Messages for Quiñones seeking comment were left with jail officials Wednesday. Quiñones did not return the messages. His private attorney, David Peters, said he had not yet received discovery materials in the case and could not comment.

Misdemeanors were a start

Where Quiñones seemed to come from didn't much hint at where he might go.

On an application for a court-appointed lawyer in a 1993 misdemeanor case, Quiñones, then 23, noted that he was living with his parents on North Webster Street.

His mother, Donna, was listed as a dispatcher. His father, José, was shown as a welder. He has a sister six years younger, named Rashana.

He had no bank account, no credit cards, no car. Quiñones said on the form that he did not use drugs and that he had last worked three years before, as a janitor at the Oregon Convention Center, making $1,100 a month after taxes.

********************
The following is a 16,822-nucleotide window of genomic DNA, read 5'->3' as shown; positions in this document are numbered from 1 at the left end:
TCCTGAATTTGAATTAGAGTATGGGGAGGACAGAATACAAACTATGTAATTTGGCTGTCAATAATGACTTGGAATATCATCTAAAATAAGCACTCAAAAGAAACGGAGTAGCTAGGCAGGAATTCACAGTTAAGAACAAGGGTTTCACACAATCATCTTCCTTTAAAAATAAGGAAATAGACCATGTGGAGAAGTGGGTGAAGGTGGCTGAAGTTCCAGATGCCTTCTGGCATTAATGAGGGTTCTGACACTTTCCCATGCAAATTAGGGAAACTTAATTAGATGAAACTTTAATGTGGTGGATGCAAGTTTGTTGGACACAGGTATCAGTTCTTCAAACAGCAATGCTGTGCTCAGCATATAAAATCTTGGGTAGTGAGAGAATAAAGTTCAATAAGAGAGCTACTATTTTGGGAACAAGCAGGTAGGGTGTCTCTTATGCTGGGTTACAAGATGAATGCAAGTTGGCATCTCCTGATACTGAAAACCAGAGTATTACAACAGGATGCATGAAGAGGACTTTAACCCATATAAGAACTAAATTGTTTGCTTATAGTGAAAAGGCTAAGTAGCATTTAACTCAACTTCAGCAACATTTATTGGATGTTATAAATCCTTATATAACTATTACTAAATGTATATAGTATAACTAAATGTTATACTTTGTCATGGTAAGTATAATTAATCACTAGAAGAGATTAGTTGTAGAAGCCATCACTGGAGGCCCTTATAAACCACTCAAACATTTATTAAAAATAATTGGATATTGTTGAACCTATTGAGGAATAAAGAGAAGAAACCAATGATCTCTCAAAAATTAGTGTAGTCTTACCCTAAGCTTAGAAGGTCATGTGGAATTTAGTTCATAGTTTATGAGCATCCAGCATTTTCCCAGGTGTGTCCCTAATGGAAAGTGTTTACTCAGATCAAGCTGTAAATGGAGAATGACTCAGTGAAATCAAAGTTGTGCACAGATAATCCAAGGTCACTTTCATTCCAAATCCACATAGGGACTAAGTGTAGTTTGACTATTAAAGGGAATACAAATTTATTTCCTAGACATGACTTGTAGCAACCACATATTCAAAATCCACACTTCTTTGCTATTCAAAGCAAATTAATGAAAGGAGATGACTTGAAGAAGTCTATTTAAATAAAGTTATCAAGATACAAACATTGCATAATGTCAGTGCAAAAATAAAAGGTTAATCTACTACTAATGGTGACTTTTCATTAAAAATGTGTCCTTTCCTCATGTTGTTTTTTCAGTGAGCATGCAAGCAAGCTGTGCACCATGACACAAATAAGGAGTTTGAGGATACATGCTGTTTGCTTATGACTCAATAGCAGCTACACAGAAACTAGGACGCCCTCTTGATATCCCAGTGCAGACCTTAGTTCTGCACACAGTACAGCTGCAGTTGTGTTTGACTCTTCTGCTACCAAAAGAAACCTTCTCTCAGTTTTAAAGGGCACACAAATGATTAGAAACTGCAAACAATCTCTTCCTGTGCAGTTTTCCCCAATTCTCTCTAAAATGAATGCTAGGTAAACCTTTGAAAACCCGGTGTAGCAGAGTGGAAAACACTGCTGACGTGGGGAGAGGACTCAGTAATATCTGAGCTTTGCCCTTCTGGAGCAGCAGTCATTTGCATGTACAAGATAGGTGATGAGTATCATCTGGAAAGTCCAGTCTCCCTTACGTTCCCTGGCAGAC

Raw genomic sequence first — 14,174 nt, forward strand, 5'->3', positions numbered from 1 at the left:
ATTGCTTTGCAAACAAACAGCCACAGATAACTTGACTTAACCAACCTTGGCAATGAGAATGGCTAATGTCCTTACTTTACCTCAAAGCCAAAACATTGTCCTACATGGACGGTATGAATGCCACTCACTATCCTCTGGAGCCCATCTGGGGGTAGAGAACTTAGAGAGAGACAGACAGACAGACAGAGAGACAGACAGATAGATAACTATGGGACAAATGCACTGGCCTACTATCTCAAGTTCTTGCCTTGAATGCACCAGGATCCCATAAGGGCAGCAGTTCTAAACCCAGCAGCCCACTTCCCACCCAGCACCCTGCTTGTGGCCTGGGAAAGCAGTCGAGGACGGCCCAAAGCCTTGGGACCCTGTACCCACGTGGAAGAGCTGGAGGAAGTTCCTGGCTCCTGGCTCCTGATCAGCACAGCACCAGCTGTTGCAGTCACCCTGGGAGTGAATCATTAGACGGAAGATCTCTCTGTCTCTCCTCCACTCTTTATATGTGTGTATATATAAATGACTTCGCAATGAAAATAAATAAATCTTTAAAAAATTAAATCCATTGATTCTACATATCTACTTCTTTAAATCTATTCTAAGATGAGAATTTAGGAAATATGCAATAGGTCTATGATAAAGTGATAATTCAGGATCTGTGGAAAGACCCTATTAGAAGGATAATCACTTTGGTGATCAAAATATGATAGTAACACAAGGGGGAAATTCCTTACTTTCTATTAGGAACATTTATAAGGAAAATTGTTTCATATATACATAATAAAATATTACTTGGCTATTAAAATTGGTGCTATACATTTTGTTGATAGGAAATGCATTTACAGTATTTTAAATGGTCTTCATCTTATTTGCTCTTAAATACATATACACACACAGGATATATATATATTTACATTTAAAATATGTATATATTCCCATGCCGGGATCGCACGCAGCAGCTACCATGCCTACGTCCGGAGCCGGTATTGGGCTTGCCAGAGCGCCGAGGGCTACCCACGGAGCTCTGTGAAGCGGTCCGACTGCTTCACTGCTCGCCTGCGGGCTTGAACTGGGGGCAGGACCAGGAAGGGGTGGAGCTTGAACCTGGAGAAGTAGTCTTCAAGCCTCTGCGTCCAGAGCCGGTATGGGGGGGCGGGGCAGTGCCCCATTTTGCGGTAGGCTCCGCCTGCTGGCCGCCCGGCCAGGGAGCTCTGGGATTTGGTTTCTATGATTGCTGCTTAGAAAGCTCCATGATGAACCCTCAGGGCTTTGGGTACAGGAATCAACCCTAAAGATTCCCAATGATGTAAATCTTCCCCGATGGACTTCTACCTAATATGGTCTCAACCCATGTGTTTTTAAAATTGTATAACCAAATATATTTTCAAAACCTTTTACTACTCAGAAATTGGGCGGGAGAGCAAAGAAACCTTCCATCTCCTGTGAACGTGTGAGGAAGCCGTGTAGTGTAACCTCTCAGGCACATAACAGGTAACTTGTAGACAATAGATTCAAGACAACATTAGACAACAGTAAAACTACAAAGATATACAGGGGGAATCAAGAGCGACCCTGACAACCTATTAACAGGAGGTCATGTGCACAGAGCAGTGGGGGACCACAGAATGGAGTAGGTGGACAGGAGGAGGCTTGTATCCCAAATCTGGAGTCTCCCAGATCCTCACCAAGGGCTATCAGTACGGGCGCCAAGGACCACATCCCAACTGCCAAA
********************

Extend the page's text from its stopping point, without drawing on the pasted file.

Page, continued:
The case itself wasn't much - a criminal trespass charge filed after, as Quiñones wrote on a court document, 'I went back to the Up Front Bar + Grill after I had been (kicked) out.' Quiñones pleaded guilty and was sentenced to eight days in jail and agreed to stay away from the Up Front.

Around that time, Quiñones' life seemed to change. Several months after the Up Front case, he was arrested for assault and for resisting arrest - charges that would bring him a 24-month state prison sentence - and Beaverton police sought him out for allegedly breaking a woman's nose in a fight.

By then, court records show, Quiñones had acquired an alias, 'Toby Jackson,' and he admitted to using marijuana.

The documents also showed that he was born in California, moving with his family to Portland when he was very young. He was enrolled at Portland Community College, according to the document.